muscle weakness

Muscle weakness is a good predictor of disability in the older population. A study investigates recently proposed cut-points for muscle weakness as predictors of future disability.

A strong determinant of age-related decreased function is muscle weakness. It is linked to mobility disability, cardiovascular disease, and premature mortality. A reliable and cost-effective method to assess overall muscle strength is hand grip strength, which can also be used as a prognostic measure of future functional limitations.

Recent studies have established cut-points for clinical muscle weakness that are nationally representative of all genders and races found in Americans older than 65 years. These cut-points have not yet been tested to determine if they can accurately predict future disability. A recent study carried out in the U.S and published in The Journal of Nutrition, Health & Aging has aimed to do just that.  Researchers examined whether grip strength can predict physical disability in a sample of Americans aged 65 years and over. The main outcome of interest was disability dynamics, which was characterized by changes in activities of daily living (ADL) across a two-year period.

This study consisted of approximately 8,725, of which 44% of participants were classed as weak at the beginning of the study. During the follow-up, 55% maintained their independence as no change in their ADL status was observed, 11% had developed a new disability and 4% experienced an increase in their disability status. The risk of developing ADL disability was 54% higher within individuals who were weak compared with those who were not weak at the beginning of the study.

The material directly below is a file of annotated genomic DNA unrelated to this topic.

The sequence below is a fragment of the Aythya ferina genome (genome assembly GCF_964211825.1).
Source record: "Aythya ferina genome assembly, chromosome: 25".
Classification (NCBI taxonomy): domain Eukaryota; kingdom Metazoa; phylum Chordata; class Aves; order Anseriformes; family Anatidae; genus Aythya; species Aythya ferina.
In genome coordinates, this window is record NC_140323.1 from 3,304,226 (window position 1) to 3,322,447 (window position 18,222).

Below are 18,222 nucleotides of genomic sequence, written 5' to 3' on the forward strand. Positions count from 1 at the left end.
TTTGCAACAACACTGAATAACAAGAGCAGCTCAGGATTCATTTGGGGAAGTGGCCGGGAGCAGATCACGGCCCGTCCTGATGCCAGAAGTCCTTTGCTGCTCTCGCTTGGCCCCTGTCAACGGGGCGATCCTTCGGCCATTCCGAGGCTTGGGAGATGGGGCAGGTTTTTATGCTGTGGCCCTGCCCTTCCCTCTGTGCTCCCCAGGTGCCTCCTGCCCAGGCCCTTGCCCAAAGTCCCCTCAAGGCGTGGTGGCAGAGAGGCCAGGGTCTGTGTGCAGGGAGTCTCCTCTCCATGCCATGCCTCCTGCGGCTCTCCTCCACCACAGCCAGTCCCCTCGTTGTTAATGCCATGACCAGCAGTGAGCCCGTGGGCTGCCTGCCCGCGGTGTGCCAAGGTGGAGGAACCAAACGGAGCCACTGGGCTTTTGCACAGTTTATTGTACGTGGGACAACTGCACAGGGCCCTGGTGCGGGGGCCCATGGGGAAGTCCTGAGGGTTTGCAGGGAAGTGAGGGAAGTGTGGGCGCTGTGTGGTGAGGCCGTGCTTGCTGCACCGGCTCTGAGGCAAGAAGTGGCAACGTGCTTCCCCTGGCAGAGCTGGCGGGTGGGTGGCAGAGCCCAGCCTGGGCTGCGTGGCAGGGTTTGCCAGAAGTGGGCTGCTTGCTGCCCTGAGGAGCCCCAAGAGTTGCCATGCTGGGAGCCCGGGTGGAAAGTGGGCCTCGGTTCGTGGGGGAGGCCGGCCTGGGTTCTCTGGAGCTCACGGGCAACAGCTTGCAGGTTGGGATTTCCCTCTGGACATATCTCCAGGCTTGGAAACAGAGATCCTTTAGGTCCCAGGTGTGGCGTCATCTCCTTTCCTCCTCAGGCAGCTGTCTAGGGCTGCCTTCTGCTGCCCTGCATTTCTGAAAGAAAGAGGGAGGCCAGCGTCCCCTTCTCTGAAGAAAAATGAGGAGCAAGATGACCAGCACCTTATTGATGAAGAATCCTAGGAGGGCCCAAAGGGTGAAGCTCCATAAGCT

The results of this study support past studies, which found that older individuals with muscle weakness, as identified by race/sex-specific population-derived cut-points, have a higher risk of experiencing a decline in their ability to carry out basic self-care activities of daily living over a two year period. The authors found that there is a strong link between muscle weakness and the onset, progression, and persistence of physical disability, which emphasizes the need for effective screening that can identify those at increased risk from clinical muscle weakness as they get older.

The authors state that to the best of their knowledge, this is the first study of its kind examining the rate of onset of disability, progression, and continuation in association with muscle weakness in a nationally representative sample of older Americans.

This is the first study conducted using muscle weakness cut-points in a nationally- representative population of older Americans. It establishes that clinical muscle weakness is strongly associated with future disability status, and is thus able to identify which individuals are at an increased risk of developing and experiencing persistence in their disability status later in life. The results of this study highlight the need to use population-specific cut-points to determine those individuals at increased risk of disability.

Written by Jade Marie Evans, MPharm, Medical Writer


Duchowny K.A et al . (2017). Muscle weakness and physical disability in older Americans: Longitudinal findings from the U.S. Health and retirement study. Available: Last accessed 30th Aug 2017.

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